Still No Official Statement, Or Action

President Bollinger, and Columbia University, have yet to post an official statement on the Columbia website, and I know of no real steps being taken by the administration to address the concerns raised by the film. Quite simply, from what I know, none of the students in the documentary were contacted by the administration–in fact, no contact between the students and the administration was initiated by the administration. Isn’t that a bit weird?
Let me repeat this point: President Bollinger has yet to meet face-to-face with any student in the documentary even though over a week has gone by and he has found the time to meet with Abe Foxman of the ADL, Michael Bloomberg, and others–all of which provided him cover and justification. I’m not saying that the students are more important than Foxman or Bloomberg–but that it seems clear to me that proper action would be for the president of a University to meet with the students under his charge and work with them, and not other people who do not represent them, to solve a problem.
Why is that so important? Because when a student paper published a racist cartoon last year, the president rightly responded within 48 hours with a statement on the Columbia website, in order to make it very clear to the community that racism was wrong. But until now, more than a week after the issue has been made public, there has been no official statement posted to the Columbia community.
I have said again and again that this is an issue of students’ rights, a universal issue that affects everyone. But could it be that because the students affected in this particular incidence were Israel-affirming Jews, the University thinks it can ignore its responsibility to fight abuse? Isn’t it time that the administration issued a statement on the website and via email to all members of the Columbia community saying that the University will not stand for abuse and intimidation? Or that they do the very least and meet with the students affected by the abuse, and hear the stories from their own mouths? They did it in the past–why not now?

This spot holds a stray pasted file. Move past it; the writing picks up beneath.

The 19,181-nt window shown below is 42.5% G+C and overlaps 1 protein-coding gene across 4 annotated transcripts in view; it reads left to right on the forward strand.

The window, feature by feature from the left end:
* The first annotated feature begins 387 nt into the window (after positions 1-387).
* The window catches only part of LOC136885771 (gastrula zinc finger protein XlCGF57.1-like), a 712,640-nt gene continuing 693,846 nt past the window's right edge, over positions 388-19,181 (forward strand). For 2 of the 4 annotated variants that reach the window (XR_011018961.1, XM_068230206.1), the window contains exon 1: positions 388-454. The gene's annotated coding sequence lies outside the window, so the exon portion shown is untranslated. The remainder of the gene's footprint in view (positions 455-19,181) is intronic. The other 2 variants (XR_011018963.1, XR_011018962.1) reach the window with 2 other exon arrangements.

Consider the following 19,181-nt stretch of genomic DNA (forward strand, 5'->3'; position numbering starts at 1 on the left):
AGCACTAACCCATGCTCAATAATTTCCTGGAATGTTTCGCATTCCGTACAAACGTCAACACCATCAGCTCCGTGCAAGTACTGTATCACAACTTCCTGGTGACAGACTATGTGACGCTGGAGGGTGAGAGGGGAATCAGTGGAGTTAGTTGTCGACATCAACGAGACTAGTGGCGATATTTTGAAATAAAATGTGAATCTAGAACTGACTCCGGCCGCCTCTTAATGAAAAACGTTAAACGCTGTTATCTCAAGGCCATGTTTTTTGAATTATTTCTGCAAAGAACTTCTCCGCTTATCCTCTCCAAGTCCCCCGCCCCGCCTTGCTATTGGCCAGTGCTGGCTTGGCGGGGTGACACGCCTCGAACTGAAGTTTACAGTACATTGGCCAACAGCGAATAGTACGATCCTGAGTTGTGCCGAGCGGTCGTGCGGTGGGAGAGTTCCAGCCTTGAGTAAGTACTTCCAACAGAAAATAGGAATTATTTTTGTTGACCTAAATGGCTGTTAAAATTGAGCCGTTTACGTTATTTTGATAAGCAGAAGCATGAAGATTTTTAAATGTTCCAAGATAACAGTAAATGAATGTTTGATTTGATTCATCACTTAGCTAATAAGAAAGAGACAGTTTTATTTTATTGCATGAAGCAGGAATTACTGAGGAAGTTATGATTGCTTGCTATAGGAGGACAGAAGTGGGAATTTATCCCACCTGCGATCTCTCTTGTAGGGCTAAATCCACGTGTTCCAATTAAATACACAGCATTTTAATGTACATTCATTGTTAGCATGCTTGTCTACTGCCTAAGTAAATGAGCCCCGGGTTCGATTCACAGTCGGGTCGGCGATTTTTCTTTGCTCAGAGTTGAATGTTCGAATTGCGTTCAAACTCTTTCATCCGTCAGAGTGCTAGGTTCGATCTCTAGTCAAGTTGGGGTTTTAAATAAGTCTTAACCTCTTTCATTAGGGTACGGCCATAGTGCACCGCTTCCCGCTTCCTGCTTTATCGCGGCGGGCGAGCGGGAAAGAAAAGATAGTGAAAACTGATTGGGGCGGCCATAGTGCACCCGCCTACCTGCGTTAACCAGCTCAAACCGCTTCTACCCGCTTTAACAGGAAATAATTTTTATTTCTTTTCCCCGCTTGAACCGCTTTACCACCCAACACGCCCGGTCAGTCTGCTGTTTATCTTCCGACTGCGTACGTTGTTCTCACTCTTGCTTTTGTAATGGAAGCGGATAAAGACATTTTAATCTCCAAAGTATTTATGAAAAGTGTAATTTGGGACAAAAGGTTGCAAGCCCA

I’m starting to think that Bollinger is not cut out for this job. First he leads an administration that ignores testimonies of students and issues a statement that there is “no evidence of bias or intimidation,” and second, when he has the chance to deal with the issue, he ignores the students themselves. I’m starting to think that maybe he is part of the problem, and not part of the solution. I hope he proves me wrong.
And to those who say that Jews cannot feel intimidated on this campus because they have lots of money and therefore lots of power–please realize what that argument sounds like. I’m not calling anyone anti-Semitic, but I am saying that it seems that the people making this argument have not thought through the implications of their words. Fact is, Jews are nearly 1% of the population of the United States. If that is not a minority, I do not know what is.

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3 responses to “Still No Official Statement, Or Action

  1. A Little History on Columbia’s Ignorance of It’s Problem

    While one could go through the past twenty years of intellectual history to show the problems faced by Columbia and the many different ways those problems added up to create the situation of the present day, I wanted to go through a very quick timeline…

  2. A Little History on Columbia’s Ignorance of It’s Problem

    While one could go through the past twenty years of intellectual history to show the problems faced by Columbia and the many different ways those problems added up to create the situation of the present day, I wanted to go through a very quick timeline…

  3. A Little History on Columbia’s Ignorance of It’s Problem

    While one could go through the past twenty years of intellectual history to show the problems faced by Columbia and the many different ways those problems added up to create the situation of the present day, I wanted to go through a very quick timeline…